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National Biodiesel Board Applauds House Biodiesel Bill That Closes Loophole, Saves Taxpayer Dollars and Creates U.S. Jobs

May 05, 2017
Noem-Pascrell bill would modify the biodiesel tax credit to a producers credit through 2020

NEWS
FOR IMMEDIATE RELEASE

Contact: Rosemarie Calabro Tully
202-641-6209
rcalabrotully@biodiesel.org

WASHINGTON, D.C. – Today the National Biodiesel Board applauded the introduction in the U.S. House of Representatives of a bipartisan biodiesel tax credit bill that would convert the blender’s credit for biodiesel to a $1-per-gallon production credit for fuels produced in the United States for 2017, 2018, 2019 and 2020. The bill, H.R. 2383, led by U.S. Representatives Kristi Noem (R-S.D.) and Bill Pascrell (D.-N.J.), provides an additional 10-cent-per-gallon credit for small U.S. biodiesel producers. Companion legislation was recently introduced in the U.S. Senate by Senators Chuck Grassley (R-Iowa) and Maria Cantwell (D-Wash.).

We are thrilled to see momentum building in both chambers of Congress for this important tax reform. It is long overdue to close this loophole and better align the incentive with Congress' intent—to invest American taxpayer dollars to spur job creation here at home. We look forward to working with Congress to move this proposal forward,” said Anne Steckel, vice president of federal affairs at the National Biodiesel Board. After all, the U.S. biodiesel industry supports more than 50,000 jobs.

This bipartisan bill seeks to reinstate the biodiesel and small producers tax credits that expired at the end of 2016, but with a change to who is eligible for the credit. Previously, the tax credit was open to blenders of biodiesel, but this legislation would provide tax credits to U.S. producers instead of blenders. Doing so prevents subsidization of foreign manufacturers.

Taxpayer dollars and U.S. energy policy should be—and typically are—aimed at incentivizing domestic production, not foreign production. The current structure of the biodiesel tax incentive as a blender’s credit increasingly allows foreign producers to access the credit if their fuel is blended in the United States. Importantly, this reform would not block imported biodiesel from entering the U.S. market; in fact, significant imports would likely continue coming to the U.S. and receiving incentives under the RFS and California’s Low Carbon Fuel Standard.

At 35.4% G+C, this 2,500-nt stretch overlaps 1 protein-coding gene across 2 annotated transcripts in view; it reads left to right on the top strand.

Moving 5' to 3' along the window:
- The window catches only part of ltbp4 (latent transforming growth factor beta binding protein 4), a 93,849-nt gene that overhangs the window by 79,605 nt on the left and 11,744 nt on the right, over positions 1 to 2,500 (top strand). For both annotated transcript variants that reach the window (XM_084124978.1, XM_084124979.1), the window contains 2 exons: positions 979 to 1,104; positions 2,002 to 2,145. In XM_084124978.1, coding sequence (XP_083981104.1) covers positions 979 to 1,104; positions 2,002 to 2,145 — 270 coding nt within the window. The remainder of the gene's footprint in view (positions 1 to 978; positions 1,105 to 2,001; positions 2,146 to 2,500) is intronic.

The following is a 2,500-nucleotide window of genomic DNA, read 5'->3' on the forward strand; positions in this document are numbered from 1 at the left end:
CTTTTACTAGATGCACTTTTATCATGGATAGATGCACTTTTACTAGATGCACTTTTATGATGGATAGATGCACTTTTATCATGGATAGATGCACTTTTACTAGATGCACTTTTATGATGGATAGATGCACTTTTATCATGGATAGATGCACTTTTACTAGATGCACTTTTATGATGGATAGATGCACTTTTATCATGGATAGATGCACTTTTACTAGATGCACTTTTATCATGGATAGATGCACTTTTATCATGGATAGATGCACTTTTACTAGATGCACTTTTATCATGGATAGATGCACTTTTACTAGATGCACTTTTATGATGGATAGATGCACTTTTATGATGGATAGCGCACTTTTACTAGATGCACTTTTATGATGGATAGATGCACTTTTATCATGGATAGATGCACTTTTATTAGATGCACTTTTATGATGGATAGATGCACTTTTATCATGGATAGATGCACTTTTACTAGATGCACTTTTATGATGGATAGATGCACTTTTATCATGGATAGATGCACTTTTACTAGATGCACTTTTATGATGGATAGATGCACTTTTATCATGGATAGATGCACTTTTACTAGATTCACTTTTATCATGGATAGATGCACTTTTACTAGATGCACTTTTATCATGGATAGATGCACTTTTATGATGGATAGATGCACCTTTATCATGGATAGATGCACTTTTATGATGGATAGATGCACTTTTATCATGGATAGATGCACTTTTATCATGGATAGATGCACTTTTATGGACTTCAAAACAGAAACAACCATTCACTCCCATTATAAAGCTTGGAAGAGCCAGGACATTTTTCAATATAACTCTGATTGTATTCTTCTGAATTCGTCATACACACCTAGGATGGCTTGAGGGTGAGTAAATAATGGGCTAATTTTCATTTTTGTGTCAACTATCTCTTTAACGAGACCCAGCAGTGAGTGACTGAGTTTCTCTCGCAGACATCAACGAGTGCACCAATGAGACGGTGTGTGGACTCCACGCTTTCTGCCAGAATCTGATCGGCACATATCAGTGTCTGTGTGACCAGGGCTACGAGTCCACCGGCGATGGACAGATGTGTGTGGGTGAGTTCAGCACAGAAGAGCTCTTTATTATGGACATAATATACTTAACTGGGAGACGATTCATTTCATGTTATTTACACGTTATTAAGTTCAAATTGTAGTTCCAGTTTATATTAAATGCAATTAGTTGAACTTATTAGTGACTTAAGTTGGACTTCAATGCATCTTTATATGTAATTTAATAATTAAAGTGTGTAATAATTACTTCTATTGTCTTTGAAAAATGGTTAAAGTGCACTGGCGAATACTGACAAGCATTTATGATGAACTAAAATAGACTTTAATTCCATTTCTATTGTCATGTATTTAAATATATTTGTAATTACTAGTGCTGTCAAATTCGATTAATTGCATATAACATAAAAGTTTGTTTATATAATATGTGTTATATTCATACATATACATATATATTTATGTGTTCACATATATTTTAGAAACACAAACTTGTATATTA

U.S. biodiesel producers just need a level playing field to compete with foreign production. For example, since 2009, the European Union has levied duties on U.S. biodiesel that effectively block U.S. biodiesel from entering the European market. At the same time, U.S. policy is incentivizing European biodiesel shipments to the U.S. by rewarding it with the $1-per-gallon credit. Additionally, Argentinian biodiesel that receives significant incentives under that country’s Differential Export Tax regime is increasingly being shipped to the U.S. market where it also can qualify for the U.S. tax incentive. Without this reform, U.S. tax policy is increasingly creating competitive disparities in which U.S. companies are losing U.S. market share to subsidized foreign production in Europe, Argentina and other nations.

Changing the structure of the tax credit also would save taxpayers millions of dollars. Biodiesel imports to the U.S. have grown sharply in recent years, largely as a result of the tax credit. In 2015 alone, the U.S. Treasury spent more than $600 million on tax credits for imported biodiesel and renewable diesel. Importantly, this fuel often had already received subsidies in its country of origin (Argentina, Indonesia and the European Union, for example).

The Senate version was introduced by U.S. Senators Chuck Grassley (R-Iowa) and Maria Cantwell (D-Wash.), with 14 other original cosponsors, including Pat Roberts (R-Kan.), Heidi Heitkamp (D-N.D.), John Thune (R-S.D.), Sheldon Whitehouse (D-R.I.), Martin Heinrich (D-N.M.), Joni Ernst (R-Iowa.), Joe Donnelly (D-Ind.), Roy Blunt (R-Mo.), Mazie Hirono (D-Hawaii), Al Franken (D-Minn.), Patty Murray (D-Wash.), Amy Klobuchar (D-Minn.), Tom Udall (D-N.M.) and Jeanne Shaheen (D-N.H.). The House version was also cosponsored by Rep. Dave Loebsack (D-Iowa).

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For more about the National Biodiesel Board, visit www.nbb.org